SNL writers must have the right to be risqué

Benedict Spence

Topics Culture

I have found that as I’ve aged (and I’m really not that old), comedy I see on television, let alone endure on BBC Radio 4, has become less and less amusing. It’s not a unique observation; many decry the standards to which the humour peddled to us these days has fallen, sanitised to the point that it is an effort even to grimace. Gordon Kaye sadly passed away this week, and as ‘Allo ‘Allo reruns flooded my evening viewing, it was once again impressed upon me just how humourless and bland our comedy has become. It just isn’t risqué any more.

Fortunately, unless I actively seek it out, there is little prospect of me coming across US show Saturday Night Live. SNL has adopted a taste for going after Donald Trump with all the energy of a Gatling, and about as much wit. One starts to wonder whether Alec Baldwin’s inability to portray The Donald is, in fact, the joke.

SNL doesn’t like Trump because he embodies everything it despises, and no one aspect of his being grates more than his lack of political correctness. Such is their loathing that it was only a matter of time before someone ‘overstepped the mark’. That moment came on Friday night, the evening of Trump’s inauguration, when SNL writer Katie Rich tweeted that the president’s son, Barron, would be the country’s ‘first home-school shooter’.

Predictably, the internet went berserk. Even Chelsea Clinton weighed in to support young Barron. Rich was forced to apologise, deleted her Twitter account, and was later suspended from SNL.

The mob smelled blood and got it. It is depressing that SNL, and its network NBC, didn’t stand up for Rich. Sure, the joke was in poor taste, but SNL is (apparently) a comedy show, and ought to know that the very best humour is built on taking shots, no matter how offensive. The risqué aspect of the right to offend is essential to humour; sometimes it isn’t funny, but that doesn’t mean you shouldn’t have a crack.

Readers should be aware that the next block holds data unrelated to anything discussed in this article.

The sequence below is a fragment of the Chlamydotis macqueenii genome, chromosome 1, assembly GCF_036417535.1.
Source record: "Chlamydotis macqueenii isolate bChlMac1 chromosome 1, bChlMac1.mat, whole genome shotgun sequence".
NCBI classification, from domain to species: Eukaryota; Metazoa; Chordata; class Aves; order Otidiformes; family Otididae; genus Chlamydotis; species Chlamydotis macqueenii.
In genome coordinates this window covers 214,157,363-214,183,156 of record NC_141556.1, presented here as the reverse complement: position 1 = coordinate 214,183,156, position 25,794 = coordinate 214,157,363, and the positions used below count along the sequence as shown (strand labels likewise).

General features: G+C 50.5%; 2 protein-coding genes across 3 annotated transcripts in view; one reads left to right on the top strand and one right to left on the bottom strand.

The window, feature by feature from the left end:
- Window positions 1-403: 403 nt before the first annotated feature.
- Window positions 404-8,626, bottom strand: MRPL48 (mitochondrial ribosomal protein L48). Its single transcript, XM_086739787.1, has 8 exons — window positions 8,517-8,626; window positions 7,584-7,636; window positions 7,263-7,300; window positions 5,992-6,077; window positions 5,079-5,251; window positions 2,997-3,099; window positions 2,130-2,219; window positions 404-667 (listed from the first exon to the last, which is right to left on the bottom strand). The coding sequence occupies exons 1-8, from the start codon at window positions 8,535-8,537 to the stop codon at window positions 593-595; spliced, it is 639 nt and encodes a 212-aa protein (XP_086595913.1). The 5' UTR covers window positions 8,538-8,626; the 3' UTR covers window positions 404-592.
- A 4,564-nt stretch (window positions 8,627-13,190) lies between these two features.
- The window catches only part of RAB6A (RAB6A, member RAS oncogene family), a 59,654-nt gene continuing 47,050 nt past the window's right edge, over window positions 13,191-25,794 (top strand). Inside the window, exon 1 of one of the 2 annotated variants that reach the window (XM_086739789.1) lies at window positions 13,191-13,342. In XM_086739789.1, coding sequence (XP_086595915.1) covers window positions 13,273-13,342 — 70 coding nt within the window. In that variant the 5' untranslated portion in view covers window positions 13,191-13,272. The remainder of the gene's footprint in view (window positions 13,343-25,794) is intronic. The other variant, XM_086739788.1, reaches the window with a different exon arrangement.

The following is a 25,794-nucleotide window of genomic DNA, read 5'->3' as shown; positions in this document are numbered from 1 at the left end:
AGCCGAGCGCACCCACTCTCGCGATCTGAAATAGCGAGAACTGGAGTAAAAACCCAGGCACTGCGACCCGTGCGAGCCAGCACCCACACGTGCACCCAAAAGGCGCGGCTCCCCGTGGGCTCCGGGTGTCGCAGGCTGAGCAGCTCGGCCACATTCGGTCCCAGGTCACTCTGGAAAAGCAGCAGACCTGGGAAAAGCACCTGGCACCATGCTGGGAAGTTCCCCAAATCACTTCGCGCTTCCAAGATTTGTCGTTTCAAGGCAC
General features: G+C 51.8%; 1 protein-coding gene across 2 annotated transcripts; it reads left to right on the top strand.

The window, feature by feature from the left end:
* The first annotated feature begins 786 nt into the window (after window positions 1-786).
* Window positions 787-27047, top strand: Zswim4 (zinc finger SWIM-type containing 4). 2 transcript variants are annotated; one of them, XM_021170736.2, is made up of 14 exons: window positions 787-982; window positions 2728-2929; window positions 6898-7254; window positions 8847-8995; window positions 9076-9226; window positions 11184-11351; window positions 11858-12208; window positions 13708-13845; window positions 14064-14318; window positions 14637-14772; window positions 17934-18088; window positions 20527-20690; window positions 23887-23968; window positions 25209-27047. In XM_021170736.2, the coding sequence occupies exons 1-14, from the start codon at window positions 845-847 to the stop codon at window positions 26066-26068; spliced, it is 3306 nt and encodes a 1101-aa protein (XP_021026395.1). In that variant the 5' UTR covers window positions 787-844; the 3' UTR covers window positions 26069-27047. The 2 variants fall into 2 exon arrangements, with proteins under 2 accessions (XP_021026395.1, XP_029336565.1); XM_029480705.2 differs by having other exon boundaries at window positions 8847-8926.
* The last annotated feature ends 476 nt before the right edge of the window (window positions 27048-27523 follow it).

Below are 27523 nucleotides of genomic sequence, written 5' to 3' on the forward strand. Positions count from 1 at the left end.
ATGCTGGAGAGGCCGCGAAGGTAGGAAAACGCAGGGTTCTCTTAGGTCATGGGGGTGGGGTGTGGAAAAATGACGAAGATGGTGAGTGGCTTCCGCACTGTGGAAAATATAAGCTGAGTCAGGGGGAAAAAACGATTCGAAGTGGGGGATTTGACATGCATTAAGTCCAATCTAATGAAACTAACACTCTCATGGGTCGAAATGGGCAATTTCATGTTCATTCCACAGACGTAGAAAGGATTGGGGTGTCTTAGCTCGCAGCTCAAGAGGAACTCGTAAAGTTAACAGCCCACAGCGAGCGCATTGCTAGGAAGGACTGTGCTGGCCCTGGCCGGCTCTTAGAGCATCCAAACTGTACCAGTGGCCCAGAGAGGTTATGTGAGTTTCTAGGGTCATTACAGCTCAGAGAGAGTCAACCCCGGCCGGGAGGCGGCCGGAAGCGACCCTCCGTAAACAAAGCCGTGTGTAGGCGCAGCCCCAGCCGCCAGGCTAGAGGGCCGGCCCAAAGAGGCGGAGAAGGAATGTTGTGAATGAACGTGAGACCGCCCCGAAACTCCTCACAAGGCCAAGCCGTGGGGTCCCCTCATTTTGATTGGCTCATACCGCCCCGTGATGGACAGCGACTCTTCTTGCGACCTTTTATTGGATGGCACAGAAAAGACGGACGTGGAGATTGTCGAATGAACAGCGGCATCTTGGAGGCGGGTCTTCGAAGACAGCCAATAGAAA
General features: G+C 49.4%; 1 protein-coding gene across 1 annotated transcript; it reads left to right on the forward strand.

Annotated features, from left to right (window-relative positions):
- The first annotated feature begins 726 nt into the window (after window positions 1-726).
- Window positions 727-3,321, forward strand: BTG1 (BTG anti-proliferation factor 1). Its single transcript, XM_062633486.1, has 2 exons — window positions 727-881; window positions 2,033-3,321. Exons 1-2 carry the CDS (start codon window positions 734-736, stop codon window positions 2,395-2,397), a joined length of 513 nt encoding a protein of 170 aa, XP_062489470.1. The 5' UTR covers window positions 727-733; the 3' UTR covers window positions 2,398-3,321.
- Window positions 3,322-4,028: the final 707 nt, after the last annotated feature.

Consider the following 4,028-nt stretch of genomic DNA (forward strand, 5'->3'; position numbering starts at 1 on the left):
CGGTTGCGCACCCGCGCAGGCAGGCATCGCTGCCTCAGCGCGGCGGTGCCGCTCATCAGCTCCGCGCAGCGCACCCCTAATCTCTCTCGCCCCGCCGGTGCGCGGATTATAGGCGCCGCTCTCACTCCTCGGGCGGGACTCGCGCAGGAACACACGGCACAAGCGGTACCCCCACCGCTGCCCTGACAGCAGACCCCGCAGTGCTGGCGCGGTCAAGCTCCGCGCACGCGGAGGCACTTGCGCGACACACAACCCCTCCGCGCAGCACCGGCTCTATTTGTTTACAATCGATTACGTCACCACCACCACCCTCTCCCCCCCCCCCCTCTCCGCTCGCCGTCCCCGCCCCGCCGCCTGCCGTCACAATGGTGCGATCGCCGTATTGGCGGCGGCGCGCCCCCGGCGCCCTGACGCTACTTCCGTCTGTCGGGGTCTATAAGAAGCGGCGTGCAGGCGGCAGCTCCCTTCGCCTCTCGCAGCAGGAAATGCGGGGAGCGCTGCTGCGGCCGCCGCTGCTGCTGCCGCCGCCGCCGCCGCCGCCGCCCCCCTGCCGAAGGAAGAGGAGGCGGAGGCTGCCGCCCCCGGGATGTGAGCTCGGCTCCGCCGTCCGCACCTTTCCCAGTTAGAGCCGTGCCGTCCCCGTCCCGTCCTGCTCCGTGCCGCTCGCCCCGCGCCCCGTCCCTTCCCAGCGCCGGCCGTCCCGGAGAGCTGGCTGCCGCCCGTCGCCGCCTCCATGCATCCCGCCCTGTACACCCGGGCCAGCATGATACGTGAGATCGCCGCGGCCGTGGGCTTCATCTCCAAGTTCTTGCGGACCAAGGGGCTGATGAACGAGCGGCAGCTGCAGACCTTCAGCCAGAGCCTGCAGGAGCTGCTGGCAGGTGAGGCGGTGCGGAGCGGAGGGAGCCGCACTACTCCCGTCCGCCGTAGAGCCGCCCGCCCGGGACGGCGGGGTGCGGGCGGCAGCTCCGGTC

It is our ability to say and think whatever we like that allows us to seek out and find laughter in the bleakest and blackest of topics, and that is essential for an optimistic society. The idea that people need protection from humour is so utterly absurd it shouldn’t need to be attacked. I doubt Barron Trump even noticed the insult – after all, he sat through an entire inauguration without appearing to grasp what was happening, so I’m sure one tweet from someone he’s never heard of won’t shatter him.

Irish comedian Dave Allen once said of his efforts to quit smoking: ‘I now have my sense of smell back. I can actually get up in the morning, open a window, breathe it in and smell again! Petrol! Carbon Monoxide! Dog shit! And the taste! I used to think when I was smoking I had no taste! But it’s not the smoking, it’s the food!’

The message is clear: without vice, life is dull. Without tastelessness, life has no taste. The same is true of comedy. Donald Trump himself says Saturday Night Live is ‘not funny’. He’s not wrong. And it never will be again if they keep suspending their writers for taking risks. That, if anything, is in poor taste.

Benedict Spence is a writer based in London.

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